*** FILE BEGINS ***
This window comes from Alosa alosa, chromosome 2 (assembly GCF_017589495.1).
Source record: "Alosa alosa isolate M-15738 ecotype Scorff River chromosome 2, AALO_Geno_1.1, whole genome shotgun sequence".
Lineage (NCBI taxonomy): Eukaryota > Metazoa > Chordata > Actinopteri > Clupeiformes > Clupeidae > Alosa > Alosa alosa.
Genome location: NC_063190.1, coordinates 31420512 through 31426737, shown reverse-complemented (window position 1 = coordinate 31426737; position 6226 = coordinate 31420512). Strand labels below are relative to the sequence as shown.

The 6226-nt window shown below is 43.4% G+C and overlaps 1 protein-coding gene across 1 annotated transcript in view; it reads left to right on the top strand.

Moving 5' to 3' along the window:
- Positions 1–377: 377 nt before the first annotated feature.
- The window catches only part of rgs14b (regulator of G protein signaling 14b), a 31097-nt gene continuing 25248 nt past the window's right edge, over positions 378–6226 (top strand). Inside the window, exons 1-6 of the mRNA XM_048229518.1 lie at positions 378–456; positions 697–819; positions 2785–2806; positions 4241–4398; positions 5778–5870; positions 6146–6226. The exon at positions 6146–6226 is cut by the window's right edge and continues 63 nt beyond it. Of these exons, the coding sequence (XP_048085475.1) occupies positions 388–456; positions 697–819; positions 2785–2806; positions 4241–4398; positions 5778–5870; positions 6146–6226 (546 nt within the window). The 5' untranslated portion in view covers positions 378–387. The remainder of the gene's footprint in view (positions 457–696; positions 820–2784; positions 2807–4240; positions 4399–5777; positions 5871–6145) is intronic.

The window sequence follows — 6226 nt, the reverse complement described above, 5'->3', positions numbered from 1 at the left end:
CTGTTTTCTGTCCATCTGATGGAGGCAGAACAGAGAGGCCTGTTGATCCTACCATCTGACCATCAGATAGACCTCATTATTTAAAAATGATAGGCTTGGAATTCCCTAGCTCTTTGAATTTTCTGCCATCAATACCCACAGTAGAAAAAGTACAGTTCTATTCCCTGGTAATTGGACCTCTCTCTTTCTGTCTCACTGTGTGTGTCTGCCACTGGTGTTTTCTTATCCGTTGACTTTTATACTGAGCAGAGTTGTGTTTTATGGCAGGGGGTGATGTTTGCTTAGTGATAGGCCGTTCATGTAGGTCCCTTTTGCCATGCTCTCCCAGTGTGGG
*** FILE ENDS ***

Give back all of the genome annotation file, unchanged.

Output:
This window comes from Alosa alosa, chromosome 2 (assembly GCF_017589495.1).
Source record: "Alosa alosa isolate M-15738 ecotype Scorff River chromosome 2, AALO_Geno_1.1, whole genome shotgun sequence".
Lineage (NCBI taxonomy): Eukaryota > Metazoa > Chordata > Actinopteri > Clupeiformes > Clupeidae > Alosa > Alosa alosa.
Genome location: NC_063190.1, coordinates 31420512 through 31426737, shown reverse-complemented (window position 1 = coordinate 31426737; position 6226 = coordinate 31420512). Strand labels below are relative to the sequence as shown.

The 6226-nt window shown below is 43.4% G+C and overlaps 1 protein-coding gene across 1 annotated transcript in view; it reads left to right on the top strand.

Moving 5' to 3' along the window:
- Positions 1–377: 377 nt before the first annotated feature.
- The window catches only part of rgs14b (regulator of G protein signaling 14b), a 31097-nt gene continuing 25248 nt past the window's right edge, over positions 378–6226 (top strand). Inside the window, exons 1-6 of the mRNA XM_048229518.1 lie at positions 378–456; positions 697–819; positions 2785–2806; positions 4241–4398; positions 5778–5870; positions 6146–6226. The exon at positions 6146–6226 is cut by the window's right edge and continues 63 nt beyond it. Of these exons, the coding sequence (XP_048085475.1) occupies positions 388–456; positions 697–819; positions 2785–2806; positions 4241–4398; positions 5778–5870; positions 6146–6226 (546 nt within the window). The 5' untranslated portion in view covers positions 378–387. The remainder of the gene's footprint in view (positions 457–696; positions 820–2784; positions 2807–4240; positions 4399–5777; positions 5871–6145) is intronic.

The window sequence follows — 6226 nt, the reverse complement described above, 5'->3', positions numbered from 1 at the left end:
CTGTTTTCTGTCCATCTGATGGAGGCAGAACAGAGAGGCCTGTTGATCCTACCATCTGACCATCAGATAGACCTCATTATTTAAAAATGATAGGCTTGGAATTCCCTAGCTCTTTGAATTTTCTGCCATCAATACCCACAGTAGAAAAAGTACAGTTCTATTCCCTGGTAATTGGACCTCTCTCTTTCTGTCTCACTGTGTGTGTCTGCCACTGGTGTTTTCTTATCCGTTGACTTTTATACTGAGCAGAGTTGTGTTTTATGGCAGGGGGTGATGTTTGCTTAGTGATAGGCCGTTCATGTAGGTCCCTTTTGCCATGCTCTCCCAGTGTGGG